Two days later, one remaining child confirmed to me that I am failing miserably as a mother. This child has been struggling at school since the beginning of this year. At age 3, he did not speak. We recognized his struggle and immediately responded with getting him speech therapy. In fact, he spent a year at The Speech Garden Institute, an amazing school here in Charlotte that provides 6 hours a day of speech and occupational therapy. We jokingly say they overdid it. Since the end of that year, he has not shut up! He sailed through TK, K, 1st and 2nd grades with flying colors. This year, however, we have hit a wall. And, ironically, I remember the speech therapists telling us that if he was going to have a recurrence of speech issues, they would resurface in the 3rd grade. This is the year that even math becomes language based (welcome to word problems)! We are here! Therefore, we started Thursday morning at the school meeting with a teacher, an educational specialist and the principal, creating an IEP (Individual Education Plan) for this son. I am totally out of my confort zone. After having two daugthers who were academically gifted, I am clueless. I am hopeful and excited that the interventions will improve his academic performance. However, I am still dealing with the "frustration" that this son is feeling at home after holding it together at school. Saturday, he exploded over his inability to find his basketball jersey. It was awful. Part of his self-narrative was that he was stupid, that he had no friends and that he knew he was out of control but could not help it. I was even more horrified as my parents (who were in town to see my kids' games) had to witness this decompensation. Needless to say, he lost the privilege of the game and ended up banished to his room. I ended up sitting on my laundry room floor in tears. My mother just sat there and cried with me.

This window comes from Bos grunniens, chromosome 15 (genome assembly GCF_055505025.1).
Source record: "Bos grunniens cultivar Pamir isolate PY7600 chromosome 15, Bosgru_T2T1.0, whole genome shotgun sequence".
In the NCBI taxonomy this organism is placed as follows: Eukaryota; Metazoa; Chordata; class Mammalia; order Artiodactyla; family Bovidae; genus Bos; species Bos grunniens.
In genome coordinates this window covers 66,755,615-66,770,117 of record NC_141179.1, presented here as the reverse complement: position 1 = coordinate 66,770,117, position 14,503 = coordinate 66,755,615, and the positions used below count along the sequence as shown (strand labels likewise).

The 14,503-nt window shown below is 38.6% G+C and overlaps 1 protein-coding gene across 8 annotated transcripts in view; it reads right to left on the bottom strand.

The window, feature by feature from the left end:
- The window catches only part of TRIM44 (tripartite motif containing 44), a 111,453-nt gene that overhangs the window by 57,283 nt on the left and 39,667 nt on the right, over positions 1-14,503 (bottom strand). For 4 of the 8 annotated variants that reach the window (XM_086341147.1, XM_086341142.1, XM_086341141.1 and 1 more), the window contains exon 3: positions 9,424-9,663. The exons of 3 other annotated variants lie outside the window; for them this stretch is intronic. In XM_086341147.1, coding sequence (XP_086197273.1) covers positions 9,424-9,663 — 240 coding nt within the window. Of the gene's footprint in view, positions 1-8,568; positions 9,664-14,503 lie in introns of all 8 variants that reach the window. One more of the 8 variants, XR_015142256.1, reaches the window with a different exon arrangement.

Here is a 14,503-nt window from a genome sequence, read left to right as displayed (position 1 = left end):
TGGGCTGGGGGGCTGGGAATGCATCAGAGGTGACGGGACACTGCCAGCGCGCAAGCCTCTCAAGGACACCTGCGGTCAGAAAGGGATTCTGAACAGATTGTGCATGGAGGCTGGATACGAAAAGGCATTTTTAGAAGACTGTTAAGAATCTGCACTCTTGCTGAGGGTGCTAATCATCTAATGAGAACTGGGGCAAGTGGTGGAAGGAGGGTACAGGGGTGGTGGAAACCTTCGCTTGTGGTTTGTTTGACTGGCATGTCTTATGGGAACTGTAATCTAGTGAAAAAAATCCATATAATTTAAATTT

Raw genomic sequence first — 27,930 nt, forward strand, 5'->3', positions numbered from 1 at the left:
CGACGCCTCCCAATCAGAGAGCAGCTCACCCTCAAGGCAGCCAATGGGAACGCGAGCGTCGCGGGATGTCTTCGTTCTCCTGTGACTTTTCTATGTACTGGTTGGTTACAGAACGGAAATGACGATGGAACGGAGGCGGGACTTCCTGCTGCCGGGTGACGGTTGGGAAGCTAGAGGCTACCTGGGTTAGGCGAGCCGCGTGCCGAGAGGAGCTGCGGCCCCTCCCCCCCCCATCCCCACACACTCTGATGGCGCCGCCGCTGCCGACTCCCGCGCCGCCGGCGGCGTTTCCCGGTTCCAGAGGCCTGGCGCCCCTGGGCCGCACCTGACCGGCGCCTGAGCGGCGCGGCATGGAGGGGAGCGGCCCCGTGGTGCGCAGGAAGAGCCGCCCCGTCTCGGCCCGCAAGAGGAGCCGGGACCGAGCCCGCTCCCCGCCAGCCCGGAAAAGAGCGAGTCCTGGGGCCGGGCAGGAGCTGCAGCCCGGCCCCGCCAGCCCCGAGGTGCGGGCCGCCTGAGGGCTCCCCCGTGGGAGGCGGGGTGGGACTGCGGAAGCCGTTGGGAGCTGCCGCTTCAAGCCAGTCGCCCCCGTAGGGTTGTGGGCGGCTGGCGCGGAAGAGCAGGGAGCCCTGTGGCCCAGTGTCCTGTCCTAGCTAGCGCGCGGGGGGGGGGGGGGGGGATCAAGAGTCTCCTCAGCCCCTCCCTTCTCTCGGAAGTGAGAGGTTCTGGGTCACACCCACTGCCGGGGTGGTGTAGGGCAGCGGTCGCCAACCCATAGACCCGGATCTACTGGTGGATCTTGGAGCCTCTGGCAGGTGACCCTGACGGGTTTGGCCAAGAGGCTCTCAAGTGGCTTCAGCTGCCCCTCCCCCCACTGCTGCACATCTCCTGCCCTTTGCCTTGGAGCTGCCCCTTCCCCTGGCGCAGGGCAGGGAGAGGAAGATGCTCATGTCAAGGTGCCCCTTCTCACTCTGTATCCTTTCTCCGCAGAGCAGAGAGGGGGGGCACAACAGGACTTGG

So, I'm broken. My oldest does not want me in the car with her (for the next year), my next-born is bummed with my genetic contribution to her being, one of my boys thinks I don't care about his memories and another is feeling helpless and stupid. Not batting 1000 on the motherhood front.

Last night, I found myself on my knees, with my husband praying over each of our children individually. I've asked God to help me love them well. Give me patience. Give me kindness, especially when my reserve is thin. Help me to reflect the love of Christ to my children. Help me to remind them they are loved and chosen. In my heart, I prayed over them multiple Scriptures. I keep coming back to 1 Corinthians 13:4-12:

Love is patient, love is kind. It does not envy, it does not boast, it is not proud. It does not dishonor others, it is not self-seeking, it is not easily angered, it keeps no record of wrongs. Love does not delight in evil but rejoices with the truth. It always protects, always trusts, always hopes, always perseveres. Love never fails. But where there are prophecies, they will cease; where there are tongues, they will be stilled; where there is knowledge, it will pass away. For we know in part and we prophesy in part, but when completeness comes, what is in part disappears. When I was a child, I talked like a child, I thought like a child, I reasoned like a child. When I became a man, I put the ways of childhood behind me. For now we see only a reflection as in a mirror; then we shall see face to face. Now I know in part; then I shall know fully, even as I am fully known.

It is amazing what parenting can do to your prayer life... it brings you to your knees over and over again.